Myeloid related proteins activate Toll-like receptor 4 in human acute coronary syndromes.

Atherosclerosis

PubMedID: 21782178

Yonekawa K, Neidhart M, Altwegg LA, Wyss CA, Corti R, Vogl T, Grigorian M, Gay S, Lüscher TF, Maier W. Myeloid related proteins activate Toll-like receptor 4 in human acute coronary syndromes. Atherosclerosis. 2011;218(2):486-92.
INTRODUCTION
We previously reported increased expression of TLR4 on monocytes in thrombi from patients with acute coronary syndromes (ACS). In mice, myeloid related protein (MRP) 8 and MRP14, cytoplasmic proteins of neutrophils and monocytes, activate Toll-like receptor (TLR) 4 during sepsis. In human ACS, we investigated now whether the pro-inflammatory action of MRPs occurs through TLR4 in monocytes derived from thrombi.

METHODS
Coronary thrombi and peripheral blood of 27 ACS patients were analyzed. CD14(+) monocytes were isolated and incubated with TLR2 ligand PM3SKA, TLR4 ligand lipopolysaccharide (LPS), MRP8, MRP14, or MRP8/14 heterocomplex. Anti-TLR4 antibodies (HTA125) were used to block TLR4 and polymyxin B (PMB) was employed to inhibit endotoxins. Before and after stimulation, the release of TNFa was measured by ELISA and the expression of TLR4 on CD14(+) monocytes was determined by flow cytometry. Further, selected pathways of downstream signaling were analyzed.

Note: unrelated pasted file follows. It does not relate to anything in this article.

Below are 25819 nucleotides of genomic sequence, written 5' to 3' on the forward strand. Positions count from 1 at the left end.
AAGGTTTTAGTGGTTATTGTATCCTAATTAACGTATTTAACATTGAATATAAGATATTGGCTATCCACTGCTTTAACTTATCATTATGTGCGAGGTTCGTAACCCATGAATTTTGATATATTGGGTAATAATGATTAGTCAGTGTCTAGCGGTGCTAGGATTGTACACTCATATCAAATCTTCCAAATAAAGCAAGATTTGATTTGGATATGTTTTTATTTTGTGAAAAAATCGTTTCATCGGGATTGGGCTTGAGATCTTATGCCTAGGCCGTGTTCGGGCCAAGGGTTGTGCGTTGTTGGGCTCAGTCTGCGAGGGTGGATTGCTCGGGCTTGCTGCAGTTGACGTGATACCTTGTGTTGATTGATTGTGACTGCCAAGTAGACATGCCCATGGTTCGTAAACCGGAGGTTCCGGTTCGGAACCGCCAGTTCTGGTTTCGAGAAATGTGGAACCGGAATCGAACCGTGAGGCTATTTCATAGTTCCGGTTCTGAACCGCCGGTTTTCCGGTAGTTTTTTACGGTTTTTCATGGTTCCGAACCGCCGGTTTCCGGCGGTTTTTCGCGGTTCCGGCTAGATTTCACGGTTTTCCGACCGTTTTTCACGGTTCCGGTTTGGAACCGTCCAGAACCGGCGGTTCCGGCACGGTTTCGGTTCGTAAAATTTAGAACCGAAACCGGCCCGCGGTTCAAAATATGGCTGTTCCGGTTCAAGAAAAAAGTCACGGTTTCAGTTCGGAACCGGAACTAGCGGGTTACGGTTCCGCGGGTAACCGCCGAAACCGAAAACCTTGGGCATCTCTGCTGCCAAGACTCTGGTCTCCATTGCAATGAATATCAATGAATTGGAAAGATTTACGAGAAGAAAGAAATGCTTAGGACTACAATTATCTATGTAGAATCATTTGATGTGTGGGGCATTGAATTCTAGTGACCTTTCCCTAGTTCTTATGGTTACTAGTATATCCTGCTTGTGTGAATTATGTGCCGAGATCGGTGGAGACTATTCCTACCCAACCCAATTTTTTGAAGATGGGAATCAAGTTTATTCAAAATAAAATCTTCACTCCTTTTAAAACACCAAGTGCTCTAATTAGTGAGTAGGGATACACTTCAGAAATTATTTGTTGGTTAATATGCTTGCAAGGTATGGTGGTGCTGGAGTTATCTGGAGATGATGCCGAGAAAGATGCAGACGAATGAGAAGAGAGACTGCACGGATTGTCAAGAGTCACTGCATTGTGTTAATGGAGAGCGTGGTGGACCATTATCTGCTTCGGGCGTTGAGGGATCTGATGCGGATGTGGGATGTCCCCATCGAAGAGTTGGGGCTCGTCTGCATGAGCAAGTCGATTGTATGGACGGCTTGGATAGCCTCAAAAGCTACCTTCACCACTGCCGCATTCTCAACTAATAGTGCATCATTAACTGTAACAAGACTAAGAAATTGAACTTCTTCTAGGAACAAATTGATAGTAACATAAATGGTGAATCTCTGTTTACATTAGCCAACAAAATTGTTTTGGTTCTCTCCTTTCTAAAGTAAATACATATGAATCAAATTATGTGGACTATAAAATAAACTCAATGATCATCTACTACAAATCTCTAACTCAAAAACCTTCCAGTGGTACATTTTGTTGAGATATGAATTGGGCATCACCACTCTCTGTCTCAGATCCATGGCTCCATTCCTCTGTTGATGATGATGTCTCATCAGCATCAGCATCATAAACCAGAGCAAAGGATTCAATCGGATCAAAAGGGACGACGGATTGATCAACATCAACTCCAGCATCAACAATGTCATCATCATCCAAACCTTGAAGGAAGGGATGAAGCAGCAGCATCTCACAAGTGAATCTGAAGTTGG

RESULTS
MRP8 and MRP8/14 increased release of TNFa in cultures of CD14(+) monocytes, more in cells derived from thrombi compared with matched peripheral blood cells (p<0.001). LPS, MRP8, and MRP8/14, but much less PM3SKA and MRP14 alone, stimulated TNFa release, which can be inhibited by HTA125. MRP8/14 enhanced TLR4 expression on monocytes from thrombi (p<0.001), but not on monocytes from peripheral blood of the same patients.

CONCLUSION
In ACS, MRP8 and MRP8/14 complex are specific ligands of TLR4, which induce the release of TNFa and probably other pro-inflammatory agents from monocytes. This specific MRP8/14-dependent pathway with striking similarities to sepsis increasing expression of TLR4 in thrombi appears to be involved in the pathogenesis of coronary occlusion and may represent a novel therapeutic target in ACS.